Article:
Amundsen. Scott. Shackleton. Levick. … Wait, who? The world knows of the exploits of Roald Amundsen, Robert Falcon Scott, and Sir Ernest Henry Shackleton – men of renown from the turn of the 20th century famous for their exploits in the Antarctic and beyond. In this book, Davis – a lifelong penguin biologist and filmmaker – traces the path of a man who both inspired his own work and is forever tied into the lives of the more famous men who were his contemporaries. That man being George Murray Levick, the member of Scott’s crew who inadvertently became the very first penguin biologist – and who made discoveries about Adelie penguins that would go hidden for nearly a century before Davis himself next observed them. In this book, Davis explores both his own path and research and that of Levick, as he finds himself on a quest to find the “real” George Murray Levick and the reason Levick hid his more salacious findings about Adelie penguins. Truly remarkable work, told in an incredibly approachable and easily readable manner. Very much recommended for all, particularly those who – like this particular reader – find themselves also very attached to penguins.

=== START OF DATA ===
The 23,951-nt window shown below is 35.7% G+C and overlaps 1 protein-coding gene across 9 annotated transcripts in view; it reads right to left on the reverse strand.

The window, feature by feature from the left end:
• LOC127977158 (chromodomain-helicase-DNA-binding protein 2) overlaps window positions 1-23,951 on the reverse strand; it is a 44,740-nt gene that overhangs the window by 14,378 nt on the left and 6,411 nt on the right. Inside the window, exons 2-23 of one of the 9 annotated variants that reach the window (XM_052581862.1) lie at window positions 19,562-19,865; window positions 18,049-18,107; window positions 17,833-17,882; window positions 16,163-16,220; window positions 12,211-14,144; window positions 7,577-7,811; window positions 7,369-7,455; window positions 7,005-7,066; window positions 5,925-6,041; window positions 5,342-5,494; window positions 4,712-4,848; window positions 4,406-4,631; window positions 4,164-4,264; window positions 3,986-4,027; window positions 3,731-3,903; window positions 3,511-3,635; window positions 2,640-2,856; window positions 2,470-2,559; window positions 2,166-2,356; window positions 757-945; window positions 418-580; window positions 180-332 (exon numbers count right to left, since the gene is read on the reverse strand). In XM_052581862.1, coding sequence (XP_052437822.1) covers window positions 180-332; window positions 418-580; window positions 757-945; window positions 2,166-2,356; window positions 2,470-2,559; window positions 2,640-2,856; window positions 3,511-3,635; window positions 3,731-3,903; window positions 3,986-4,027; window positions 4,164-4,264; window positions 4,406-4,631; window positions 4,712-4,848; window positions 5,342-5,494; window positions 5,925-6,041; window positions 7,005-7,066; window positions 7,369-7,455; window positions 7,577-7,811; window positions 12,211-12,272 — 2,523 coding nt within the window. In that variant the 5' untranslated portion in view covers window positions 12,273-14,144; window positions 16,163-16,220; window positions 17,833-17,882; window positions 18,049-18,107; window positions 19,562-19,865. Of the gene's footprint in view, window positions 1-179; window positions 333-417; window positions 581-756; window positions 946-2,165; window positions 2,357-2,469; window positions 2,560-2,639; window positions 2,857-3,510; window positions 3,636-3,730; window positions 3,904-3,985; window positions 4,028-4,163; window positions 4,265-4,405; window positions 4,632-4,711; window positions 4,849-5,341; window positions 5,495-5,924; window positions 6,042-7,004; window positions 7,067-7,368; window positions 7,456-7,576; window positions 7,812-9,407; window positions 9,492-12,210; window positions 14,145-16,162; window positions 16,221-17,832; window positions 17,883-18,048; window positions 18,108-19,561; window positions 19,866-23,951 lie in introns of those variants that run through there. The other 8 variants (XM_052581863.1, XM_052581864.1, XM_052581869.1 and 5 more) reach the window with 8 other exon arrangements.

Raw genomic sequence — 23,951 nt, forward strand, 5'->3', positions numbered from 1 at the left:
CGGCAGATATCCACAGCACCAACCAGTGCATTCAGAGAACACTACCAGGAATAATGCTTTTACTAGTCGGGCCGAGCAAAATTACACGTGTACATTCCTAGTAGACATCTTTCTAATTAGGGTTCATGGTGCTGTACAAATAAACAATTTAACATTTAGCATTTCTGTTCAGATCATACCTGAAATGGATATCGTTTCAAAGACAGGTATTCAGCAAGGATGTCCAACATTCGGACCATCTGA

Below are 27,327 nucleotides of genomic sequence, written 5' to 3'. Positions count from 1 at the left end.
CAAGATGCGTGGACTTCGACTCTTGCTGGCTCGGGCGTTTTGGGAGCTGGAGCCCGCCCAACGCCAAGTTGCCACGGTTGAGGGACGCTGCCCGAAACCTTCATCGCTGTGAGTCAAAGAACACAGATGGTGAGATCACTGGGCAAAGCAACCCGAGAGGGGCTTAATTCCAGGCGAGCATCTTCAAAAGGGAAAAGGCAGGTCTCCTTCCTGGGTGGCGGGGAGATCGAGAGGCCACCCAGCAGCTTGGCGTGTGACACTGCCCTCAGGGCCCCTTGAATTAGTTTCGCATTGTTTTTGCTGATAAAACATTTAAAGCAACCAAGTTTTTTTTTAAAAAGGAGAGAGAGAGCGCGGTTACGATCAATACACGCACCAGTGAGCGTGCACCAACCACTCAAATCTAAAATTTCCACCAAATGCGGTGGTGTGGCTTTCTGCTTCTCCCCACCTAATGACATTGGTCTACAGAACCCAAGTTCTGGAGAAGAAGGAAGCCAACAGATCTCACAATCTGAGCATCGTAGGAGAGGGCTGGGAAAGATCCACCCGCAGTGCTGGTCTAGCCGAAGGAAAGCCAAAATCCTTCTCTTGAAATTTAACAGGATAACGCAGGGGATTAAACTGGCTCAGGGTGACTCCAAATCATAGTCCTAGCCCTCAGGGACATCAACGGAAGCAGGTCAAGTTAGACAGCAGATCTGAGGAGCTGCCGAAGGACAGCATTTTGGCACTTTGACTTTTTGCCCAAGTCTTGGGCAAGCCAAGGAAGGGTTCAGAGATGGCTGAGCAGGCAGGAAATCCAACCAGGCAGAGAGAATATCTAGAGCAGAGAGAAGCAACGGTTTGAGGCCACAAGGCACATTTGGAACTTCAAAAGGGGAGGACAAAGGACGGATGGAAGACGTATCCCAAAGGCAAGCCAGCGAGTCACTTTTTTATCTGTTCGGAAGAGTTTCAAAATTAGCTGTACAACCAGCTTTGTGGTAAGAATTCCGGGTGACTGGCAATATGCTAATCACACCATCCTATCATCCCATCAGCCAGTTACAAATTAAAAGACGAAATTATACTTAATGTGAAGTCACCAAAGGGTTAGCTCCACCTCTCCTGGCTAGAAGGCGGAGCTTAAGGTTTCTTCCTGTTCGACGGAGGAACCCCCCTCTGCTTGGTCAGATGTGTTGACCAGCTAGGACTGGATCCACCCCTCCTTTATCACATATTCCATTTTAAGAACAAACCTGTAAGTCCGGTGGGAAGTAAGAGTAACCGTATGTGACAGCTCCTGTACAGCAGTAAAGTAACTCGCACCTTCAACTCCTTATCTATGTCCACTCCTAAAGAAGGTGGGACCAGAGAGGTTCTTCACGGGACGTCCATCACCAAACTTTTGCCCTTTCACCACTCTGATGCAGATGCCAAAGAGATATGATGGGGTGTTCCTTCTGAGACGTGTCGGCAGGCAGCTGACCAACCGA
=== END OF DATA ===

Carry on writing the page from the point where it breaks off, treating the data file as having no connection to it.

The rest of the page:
This review of A Polar Affair by Lloyd Spencer Davis was originally written on June 15, 2019. In accordance with the publisher’s stated wishes on NetGalley, its publication has been delayed until August 20, 2019.